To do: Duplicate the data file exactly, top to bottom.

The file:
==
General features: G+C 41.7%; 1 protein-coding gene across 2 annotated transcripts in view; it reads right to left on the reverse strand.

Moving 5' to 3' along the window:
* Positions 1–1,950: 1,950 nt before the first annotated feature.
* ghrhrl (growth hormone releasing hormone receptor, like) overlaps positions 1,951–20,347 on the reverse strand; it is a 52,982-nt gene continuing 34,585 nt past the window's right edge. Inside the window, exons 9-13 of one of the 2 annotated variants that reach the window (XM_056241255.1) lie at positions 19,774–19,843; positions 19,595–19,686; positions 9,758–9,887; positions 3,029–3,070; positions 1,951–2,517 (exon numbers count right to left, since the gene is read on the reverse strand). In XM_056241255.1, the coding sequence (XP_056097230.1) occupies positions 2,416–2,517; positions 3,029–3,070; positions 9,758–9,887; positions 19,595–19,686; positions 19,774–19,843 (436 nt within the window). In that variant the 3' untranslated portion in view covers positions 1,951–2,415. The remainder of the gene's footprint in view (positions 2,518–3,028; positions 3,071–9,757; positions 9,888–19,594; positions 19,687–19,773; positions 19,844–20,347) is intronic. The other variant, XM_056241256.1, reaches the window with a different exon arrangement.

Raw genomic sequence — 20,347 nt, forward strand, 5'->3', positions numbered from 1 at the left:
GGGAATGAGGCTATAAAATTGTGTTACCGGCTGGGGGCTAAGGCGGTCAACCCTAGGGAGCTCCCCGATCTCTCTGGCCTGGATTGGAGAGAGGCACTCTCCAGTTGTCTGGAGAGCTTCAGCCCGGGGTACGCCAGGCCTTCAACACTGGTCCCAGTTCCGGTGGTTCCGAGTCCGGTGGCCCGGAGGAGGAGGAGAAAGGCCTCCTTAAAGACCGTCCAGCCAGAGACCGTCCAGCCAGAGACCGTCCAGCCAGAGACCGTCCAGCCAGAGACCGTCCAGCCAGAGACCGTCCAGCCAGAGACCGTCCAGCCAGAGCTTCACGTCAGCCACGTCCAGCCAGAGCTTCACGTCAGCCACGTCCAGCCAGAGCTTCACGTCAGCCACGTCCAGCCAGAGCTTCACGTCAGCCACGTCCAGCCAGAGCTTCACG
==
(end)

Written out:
General features: G+C 41.7%; 1 protein-coding gene across 2 annotated transcripts in view; it reads right to left on the reverse strand.

Moving 5' to 3' along the window:
* Positions 1–1,950: 1,950 nt before the first annotated feature.
* ghrhrl (growth hormone releasing hormone receptor, like) overlaps positions 1,951–20,347 on the reverse strand; it is a 52,982-nt gene continuing 34,585 nt past the window's right edge. Inside the window, exons 9-13 of one of the 2 annotated variants that reach the window (XM_056241255.1) lie at positions 19,774–19,843; positions 19,595–19,686; positions 9,758–9,887; positions 3,029–3,070; positions 1,951–2,517 (exon numbers count right to left, since the gene is read on the reverse strand). In XM_056241255.1, the coding sequence (XP_056097230.1) occupies positions 2,416–2,517; positions 3,029–3,070; positions 9,758–9,887; positions 19,595–19,686; positions 19,774–19,843 (436 nt within the window). In that variant the 3' untranslated portion in view covers positions 1,951–2,415. The remainder of the gene's footprint in view (positions 2,518–3,028; positions 3,071–9,757; positions 9,888–19,594; positions 19,687–19,773; positions 19,844–20,347) is intronic. The other variant, XM_056241256.1, reaches the window with a different exon arrangement.

Raw genomic sequence — 20,347 nt, forward strand, 5'->3', positions numbered from 1 at the left:
GGGAATGAGGCTATAAAATTGTGTTACCGGCTGGGGGCTAAGGCGGTCAACCCTAGGGAGCTCCCCGATCTCTCTGGCCTGGATTGGAGAGAGGCACTCTCCAGTTGTCTGGAGAGCTTCAGCCCGGGGTACGCCAGGCCTTCAACACTGGTCCCAGTTCCGGTGGTTCCGAGTCCGGTGGCCCGGAGGAGGAGGAGAAAGGCCTCCTTAAAGACCGTCCAGCCAGAGACCGTCCAGCCAGAGACCGTCCAGCCAGAGACCGTCCAGCCAGAGACCGTCCAGCCAGAGACCGTCCAGCCAGAGACCGTCCAGCCAGAGCTTCACGTCAGCCACGTCCAGCCAGAGCTTCACGTCAGCCACGTCCAGCCAGAGCTTCACGTCAGCCACGTCCAGCCAGAGCTTCACGTCAGCCACGTCCAGCCAGAGCTTCACG